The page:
It’s not that this book is that blood-curdlingly scary – though it has its moments. The violence isn’t graphic or outrageous and the final reveal might not stun you. What’s compelling about Dark Tides is simply that it’s very well written. While you’re reading it, you won’t be able to think about anything else. Your mind won’t drift, and you’ll be wrapped up in this Halloween thriller right up to the final full stop on page 440.
The book opens in a dark, creepy, remote cottage on Halloween, 2014. The floorboards are creaking, and Claire Cooper is being stalked by a killer. We’re not sure where she is, or why she’s being menaced, but it’s clear she’s close to being killed. Then, as the story unfolds, we’re taken back to Claire’s previous Halloweens – some of which have been equally traumatic. However, as the book is set on the Isle of Man, it’s not Halloween we’re talking about, really. Instead, it’s Hop-tu-naa – the island’s own version of the festival.
So, we see Claire as a young girl. Her turnip lantern has been carved (it’s an Isle of Man thing), she’s in a witch costume, and her mother takes her to Edward Caine’s house. With menacing, bulbous eyes, and pallid skin, he’s her mother’s employer and has a habit of forcing the woman to work late. Resenting this, Claire sings a particularly mean Hop-tu-naa song suggesting that Edward’s wife won’t be coming home tonight. This is true, because Edward’s wife is recently deceased and he and his young boy Morgan are on their own. That very night, Claire’s own mother disappears never to be seen again. She and her father are devastated.
Claire grows up a shy and distant girl. As a teen, she falls in with a quirky gang that includes sassy schoolmate Rachel, and a group of slightly older boys – David, Mark, Scott and Callum. It becomes their ritual to perform dares each Hop-tu-naa. They go into some woods blindfolded, pull driving stunts on the island’s TT rally roads, and experiment with drugs, alcohol and sex.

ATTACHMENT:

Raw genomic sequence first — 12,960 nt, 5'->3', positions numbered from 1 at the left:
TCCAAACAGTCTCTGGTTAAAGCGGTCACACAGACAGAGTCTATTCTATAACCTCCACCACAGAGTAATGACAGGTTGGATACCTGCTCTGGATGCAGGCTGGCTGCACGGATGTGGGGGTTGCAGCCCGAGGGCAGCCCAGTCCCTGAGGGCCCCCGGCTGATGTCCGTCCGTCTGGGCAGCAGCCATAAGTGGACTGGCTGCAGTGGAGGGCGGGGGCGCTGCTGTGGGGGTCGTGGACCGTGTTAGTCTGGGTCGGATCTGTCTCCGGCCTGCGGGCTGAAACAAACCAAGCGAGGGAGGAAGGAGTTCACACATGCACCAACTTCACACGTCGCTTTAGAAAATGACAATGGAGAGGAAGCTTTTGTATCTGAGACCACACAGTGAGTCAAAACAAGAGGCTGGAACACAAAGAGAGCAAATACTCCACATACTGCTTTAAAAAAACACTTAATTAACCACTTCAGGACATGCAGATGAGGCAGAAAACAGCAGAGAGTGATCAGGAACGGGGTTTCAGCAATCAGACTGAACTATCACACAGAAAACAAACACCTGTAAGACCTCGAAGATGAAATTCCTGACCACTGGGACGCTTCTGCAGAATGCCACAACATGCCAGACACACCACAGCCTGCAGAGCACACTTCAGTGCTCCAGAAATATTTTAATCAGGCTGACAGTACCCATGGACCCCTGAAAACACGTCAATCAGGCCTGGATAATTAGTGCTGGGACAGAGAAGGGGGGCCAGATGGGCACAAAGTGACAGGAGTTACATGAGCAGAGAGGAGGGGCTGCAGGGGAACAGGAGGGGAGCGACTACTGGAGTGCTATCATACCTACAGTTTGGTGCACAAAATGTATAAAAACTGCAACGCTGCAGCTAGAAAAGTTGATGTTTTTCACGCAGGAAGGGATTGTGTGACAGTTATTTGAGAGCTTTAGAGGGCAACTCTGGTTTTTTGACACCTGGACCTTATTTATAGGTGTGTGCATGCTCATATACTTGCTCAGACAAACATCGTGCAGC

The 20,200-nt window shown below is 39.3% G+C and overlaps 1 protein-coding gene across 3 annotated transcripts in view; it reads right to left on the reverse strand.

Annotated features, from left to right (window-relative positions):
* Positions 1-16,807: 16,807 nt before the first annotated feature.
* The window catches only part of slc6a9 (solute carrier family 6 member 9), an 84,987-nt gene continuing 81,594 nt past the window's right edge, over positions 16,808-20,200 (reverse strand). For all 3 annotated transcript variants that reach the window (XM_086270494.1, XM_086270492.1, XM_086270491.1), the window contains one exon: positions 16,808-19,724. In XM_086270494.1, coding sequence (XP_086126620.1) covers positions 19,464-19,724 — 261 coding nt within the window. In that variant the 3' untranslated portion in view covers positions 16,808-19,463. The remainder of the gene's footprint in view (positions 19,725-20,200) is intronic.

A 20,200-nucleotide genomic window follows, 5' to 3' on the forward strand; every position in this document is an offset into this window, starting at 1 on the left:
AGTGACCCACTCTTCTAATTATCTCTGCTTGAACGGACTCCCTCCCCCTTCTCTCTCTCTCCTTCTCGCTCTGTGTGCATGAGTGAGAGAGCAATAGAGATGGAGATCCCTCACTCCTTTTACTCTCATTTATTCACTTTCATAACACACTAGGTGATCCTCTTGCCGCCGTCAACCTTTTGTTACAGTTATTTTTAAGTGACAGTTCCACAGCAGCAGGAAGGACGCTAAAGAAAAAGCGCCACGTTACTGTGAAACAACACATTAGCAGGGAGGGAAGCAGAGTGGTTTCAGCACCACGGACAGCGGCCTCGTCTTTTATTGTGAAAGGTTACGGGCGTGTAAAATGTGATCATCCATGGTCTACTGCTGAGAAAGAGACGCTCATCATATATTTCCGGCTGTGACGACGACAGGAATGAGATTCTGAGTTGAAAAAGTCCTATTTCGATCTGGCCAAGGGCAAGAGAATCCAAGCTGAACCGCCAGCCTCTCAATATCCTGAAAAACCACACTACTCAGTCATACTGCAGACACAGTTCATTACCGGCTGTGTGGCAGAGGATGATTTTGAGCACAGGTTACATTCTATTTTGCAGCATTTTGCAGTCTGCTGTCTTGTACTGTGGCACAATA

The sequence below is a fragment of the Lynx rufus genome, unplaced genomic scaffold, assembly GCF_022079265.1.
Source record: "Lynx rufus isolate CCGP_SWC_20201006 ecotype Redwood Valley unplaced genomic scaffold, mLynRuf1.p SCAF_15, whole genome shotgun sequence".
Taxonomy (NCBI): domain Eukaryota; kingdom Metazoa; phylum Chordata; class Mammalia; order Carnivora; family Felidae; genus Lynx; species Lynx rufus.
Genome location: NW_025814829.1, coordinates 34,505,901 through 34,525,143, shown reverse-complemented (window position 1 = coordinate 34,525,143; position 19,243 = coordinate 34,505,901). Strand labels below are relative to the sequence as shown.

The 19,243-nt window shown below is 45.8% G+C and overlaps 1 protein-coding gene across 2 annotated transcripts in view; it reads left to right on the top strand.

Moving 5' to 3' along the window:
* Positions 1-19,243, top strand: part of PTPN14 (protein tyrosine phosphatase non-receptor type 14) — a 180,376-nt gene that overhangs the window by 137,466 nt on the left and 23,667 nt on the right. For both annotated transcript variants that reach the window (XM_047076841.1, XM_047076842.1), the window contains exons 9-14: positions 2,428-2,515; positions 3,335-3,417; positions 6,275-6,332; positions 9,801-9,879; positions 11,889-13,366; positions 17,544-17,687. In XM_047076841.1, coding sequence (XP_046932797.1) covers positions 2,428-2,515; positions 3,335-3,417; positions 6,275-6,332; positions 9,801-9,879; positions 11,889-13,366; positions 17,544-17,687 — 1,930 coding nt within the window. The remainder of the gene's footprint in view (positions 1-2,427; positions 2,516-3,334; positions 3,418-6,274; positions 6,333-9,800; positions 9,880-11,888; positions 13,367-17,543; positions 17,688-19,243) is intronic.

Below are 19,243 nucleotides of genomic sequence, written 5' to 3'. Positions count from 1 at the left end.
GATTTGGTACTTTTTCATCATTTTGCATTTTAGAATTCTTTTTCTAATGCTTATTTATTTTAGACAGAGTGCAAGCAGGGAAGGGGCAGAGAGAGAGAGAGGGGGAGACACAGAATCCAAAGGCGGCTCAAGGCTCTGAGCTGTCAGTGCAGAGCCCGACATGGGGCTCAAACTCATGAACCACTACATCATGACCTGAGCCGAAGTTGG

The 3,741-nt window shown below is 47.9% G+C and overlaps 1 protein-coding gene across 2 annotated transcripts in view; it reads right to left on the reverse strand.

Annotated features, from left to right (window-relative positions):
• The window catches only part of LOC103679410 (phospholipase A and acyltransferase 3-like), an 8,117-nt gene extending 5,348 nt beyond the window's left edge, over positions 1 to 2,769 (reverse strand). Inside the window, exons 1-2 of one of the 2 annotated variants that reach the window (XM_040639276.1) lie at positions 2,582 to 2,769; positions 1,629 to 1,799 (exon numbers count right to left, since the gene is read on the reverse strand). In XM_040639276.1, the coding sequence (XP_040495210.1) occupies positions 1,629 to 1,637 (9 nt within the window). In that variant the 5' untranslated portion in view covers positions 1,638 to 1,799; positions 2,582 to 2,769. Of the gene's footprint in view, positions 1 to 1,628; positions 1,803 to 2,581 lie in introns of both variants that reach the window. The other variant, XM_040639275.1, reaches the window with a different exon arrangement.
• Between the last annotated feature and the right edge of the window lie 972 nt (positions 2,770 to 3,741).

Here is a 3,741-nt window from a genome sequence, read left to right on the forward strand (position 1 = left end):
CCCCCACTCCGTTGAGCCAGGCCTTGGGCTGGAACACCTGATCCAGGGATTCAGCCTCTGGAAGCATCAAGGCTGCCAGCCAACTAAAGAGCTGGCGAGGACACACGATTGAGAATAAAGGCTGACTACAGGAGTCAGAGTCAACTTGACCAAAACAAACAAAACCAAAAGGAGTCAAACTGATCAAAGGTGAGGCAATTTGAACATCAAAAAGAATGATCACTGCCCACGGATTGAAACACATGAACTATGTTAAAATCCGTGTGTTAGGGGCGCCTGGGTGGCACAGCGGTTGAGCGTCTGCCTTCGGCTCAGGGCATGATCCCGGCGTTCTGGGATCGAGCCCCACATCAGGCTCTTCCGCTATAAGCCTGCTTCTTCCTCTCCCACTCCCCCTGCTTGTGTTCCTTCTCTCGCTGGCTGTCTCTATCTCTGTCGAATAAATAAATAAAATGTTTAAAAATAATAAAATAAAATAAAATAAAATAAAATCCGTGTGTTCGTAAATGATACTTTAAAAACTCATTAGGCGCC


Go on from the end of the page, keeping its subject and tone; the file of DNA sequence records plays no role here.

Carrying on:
So far, so hormonal, but one night they break into the Caine mansion. They want to leave a spooky symbol on Edward’s hearth, believing him to be away in London with Morgan. But they’re caught in the house and a brutal scene plays out. Instead of exorcising some of her Hop-tu-naa ghosts, the stunt only inflames Claire’s psychological wounds, adding to the guilt she feels. It fractures the group, but worse than that it’s the cue for a killer to start hunting them down one by one.
Anchoring the plotline to 31 October is an effective technique and although we jump from past to present, it’s always clear what’s going on. As the unknown killer comes into play we are given his viewpoint in snippets, alongside Claire’s narration. That itself is excellently written. It’s not often that male authors craft female characters this convincingly, and it’s not often that you have a narrator whose voice is so absorbing. No tangents, no extraneous philosophising, just what you need to know about her story. And yet it’s never too spare, there is enough of her soul in there to make the character seem real.
Claire grows up to become a policewoman, but as her friends are murdered she’s forced to compromise her work. At first, the deaths appear to be accidents. When Claire becomes suspicious, it occurs to her that the murderer could be one of the group. Or, he could be someone seeking revenge on them. Your guess is as good as hers but like any good mystery she finds clues along the way that might help you put it together yourself. Whether or not you do, the ending takes us back to that dark, creepy cottage where she has to face down the killer and her past. All is revealed in a conclusion that’s both gripping and emotional, and will leave you satisfied and relieved. I reckon you should make Dark Tides your Halloween treat this year.
Read our interview with Chris Ewan here.
Faber & Faber Crime
CFL Rating: 5 Stars